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Bacterial structure and functions
Bacillus anthracis (Anthrax)
Bacillus cereus (Food poisoning)
Corynebacterium diphtheriae (Diphtheria)
Clostridium botulinum (Botulism)
Clostridium difficile (Pseudomembranous colitis)
Clostridium tetani (Tetanus)
Streptococcus agalactiae (Group B Strep)
Streptococcus pyogenes (Group A Strep)
Bartonella henselae (Cat-scratch disease and Bacillary angiomatosis)
Legionella pneumophila (Legionnaires disease and Pontiac fever)
Salmonella typhi (typhoid fever)
Yersinia pestis (Plague)
Vibrio cholerae (Cholera)
Bordetella pertussis (Whooping cough)
Francisella tularensis (Tularemia)
Haemophilus ducreyi (Chancroid)
Mycobacterium tuberculosis (Tuberculosis)
Mycobacterium avium complex (NORD)
Gardnerella vaginalis (Bacterial vaginosis)
Coxiella burnetii (Q fever)
Ehrlichia and Anaplasma
Rickettsia rickettsii (Rocky Mountain spotted fever) and other Rickettsia species
Borrelia burgdorferi (Lyme disease)
Borrelia species (Relapsing fever)
Treponema pallidum (Syphilis)
Streptococcus Pyogenes Disease
Streptococcus pyogenes Characteristics
Strep pyogenes (Group A Strep)
Streptococcus pyogenes, sometimes called Strep pyogenes, can be broken down into “strepto” which means chain, “coccus”, which refers to round shape, “pyo” which means pus, and “genes” which refers to forming.
So, Strep pyogenes are round bacteria that grow in chains, responsible for a number of infections that often present with pus. Strep pyogenes are also called Group A Strep – GAS - in Lancefield classification developed by American microbiologist Rebecca Lancefield.
Ok now, Strep pyogenes has a thick peptidoglycan cell wall, which takes in purple dye when Gram-stained - so this is a gram-positive bacteria.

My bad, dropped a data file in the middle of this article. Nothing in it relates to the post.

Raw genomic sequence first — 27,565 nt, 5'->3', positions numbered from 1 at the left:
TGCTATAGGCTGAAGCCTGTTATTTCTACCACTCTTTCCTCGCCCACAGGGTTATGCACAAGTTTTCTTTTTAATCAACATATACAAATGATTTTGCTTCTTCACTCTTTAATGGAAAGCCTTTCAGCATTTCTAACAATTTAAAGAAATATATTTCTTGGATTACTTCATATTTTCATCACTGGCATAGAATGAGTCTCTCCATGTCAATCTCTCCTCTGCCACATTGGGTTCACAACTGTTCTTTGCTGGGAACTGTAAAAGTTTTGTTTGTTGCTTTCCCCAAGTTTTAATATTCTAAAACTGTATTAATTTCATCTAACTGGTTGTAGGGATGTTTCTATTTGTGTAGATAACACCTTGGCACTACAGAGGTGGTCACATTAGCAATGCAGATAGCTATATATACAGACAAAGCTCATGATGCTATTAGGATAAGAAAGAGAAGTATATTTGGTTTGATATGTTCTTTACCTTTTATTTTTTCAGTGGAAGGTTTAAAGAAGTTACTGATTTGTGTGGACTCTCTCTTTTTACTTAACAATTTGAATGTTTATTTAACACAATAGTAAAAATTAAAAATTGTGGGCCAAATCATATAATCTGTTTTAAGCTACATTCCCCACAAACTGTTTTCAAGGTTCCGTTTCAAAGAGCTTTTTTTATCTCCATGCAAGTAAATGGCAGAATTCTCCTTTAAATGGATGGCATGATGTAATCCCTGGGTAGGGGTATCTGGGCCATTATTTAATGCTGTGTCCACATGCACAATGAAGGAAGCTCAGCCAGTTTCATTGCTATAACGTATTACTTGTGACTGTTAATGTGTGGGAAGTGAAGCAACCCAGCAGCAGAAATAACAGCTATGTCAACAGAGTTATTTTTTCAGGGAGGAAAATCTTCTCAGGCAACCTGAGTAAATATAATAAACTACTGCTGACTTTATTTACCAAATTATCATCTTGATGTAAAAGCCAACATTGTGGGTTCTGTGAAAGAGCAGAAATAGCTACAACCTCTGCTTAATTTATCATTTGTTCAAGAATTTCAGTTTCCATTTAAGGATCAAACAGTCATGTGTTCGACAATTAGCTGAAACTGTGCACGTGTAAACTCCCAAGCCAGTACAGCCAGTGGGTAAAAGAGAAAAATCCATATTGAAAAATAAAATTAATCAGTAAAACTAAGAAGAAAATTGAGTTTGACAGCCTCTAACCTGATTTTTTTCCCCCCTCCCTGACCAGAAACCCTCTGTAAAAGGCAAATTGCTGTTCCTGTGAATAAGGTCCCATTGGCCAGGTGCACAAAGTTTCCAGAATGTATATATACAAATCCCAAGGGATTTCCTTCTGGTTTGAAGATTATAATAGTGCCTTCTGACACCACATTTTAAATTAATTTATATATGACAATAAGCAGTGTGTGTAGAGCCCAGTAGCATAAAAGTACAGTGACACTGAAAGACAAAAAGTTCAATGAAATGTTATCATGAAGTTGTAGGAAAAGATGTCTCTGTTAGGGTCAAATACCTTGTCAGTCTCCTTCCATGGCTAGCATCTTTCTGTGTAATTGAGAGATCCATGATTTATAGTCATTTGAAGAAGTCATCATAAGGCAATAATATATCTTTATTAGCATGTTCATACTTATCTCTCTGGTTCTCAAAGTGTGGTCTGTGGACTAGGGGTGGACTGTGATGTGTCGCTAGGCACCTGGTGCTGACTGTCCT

It’s non-motile and doesn’t form spores, and it’s also a facultative anaerobe, meaning it can survive in both aerobic and anaerobic environments.
Finally, Strep pyogenes is catalase negative, meaning it doesn’t make an enzyme called catalase.
However, unlike other common cocci like Enterococci, Strep pyogenes is pyrrolidonyl arylamidase positive, because it makes an enzyme called L-pyrrolidonyl arylamidase.
To test for this, a small sample is taken from a suspected bacterial colony, and then inoculated to a disk pad that’s embedded with pyrrolidonyl beta naphthylamide - another joy of a word.
With Strep pyogenes, pyrrolidonyl arylamidase hydrolyzes pyrrolidonyl beta—naphthylamide to produce beta-naphthylamide.
Try saying that 3 times fast! Finally, another reagent called N-methylamino-cinnamaldehyde is added to the disk, and it reacts with beta—naphthylamide, resulting in a bright red color that confirms Strep pyogenes is pyrrolidonyl arylamidase positive.
When cultivated on a medium called blood agar, Strep pyogenes colonies cause beta-hemolysis, also called complete hemolysis. That’s because Strep pyogenes makes toxins known as streptolysins, which hydrolyze the hemoglobin in red blood cells to transparent yellow color byproducts.
But some other Streptococcus species, like Strep agalactiae, are also beta-hemolytic. So a bacitracin test is done to distinguish Strep pyogenes.
That’s when a disk of bacitracin is added to the blood agar. Strep pyogenes is bacitracin sensitive, so the colonies die off, whereas with Strep agalactiae, the colonies remain intact.
Now, Strep pyogenes has a number of virulence factors, that are like assault weaponry that help it attack and destroy the host cells, and evade the immune system.
Streptococcus pyogenes, often called group A streptococcus (GAS), is a gram-positive, beta-hemolytic, and bacitracin-sensitive bacteria. Group A streptococcus normally colonize the pharynx, vagina, or the skin, where they're part of the normal flora, but in some cases, they may take advantage of a weakened immune system and causes infections like strep pharyngitis, scarlet fever, impetigo, necrotizing fasciitis. Infections due to certain strains of this bacteria can involve certain bacterial toxins, leading to scarlet fever or toxic shock syndrome. Group A streptococcus is also associated with post-infectious sequelae, like acute rheumatic fever and post-streptococcal glomerulonephritis. Treatment involves antibiotics like penicillin G, cephalosporins such as ceftriaxone, and macrolides such as azithromycin.
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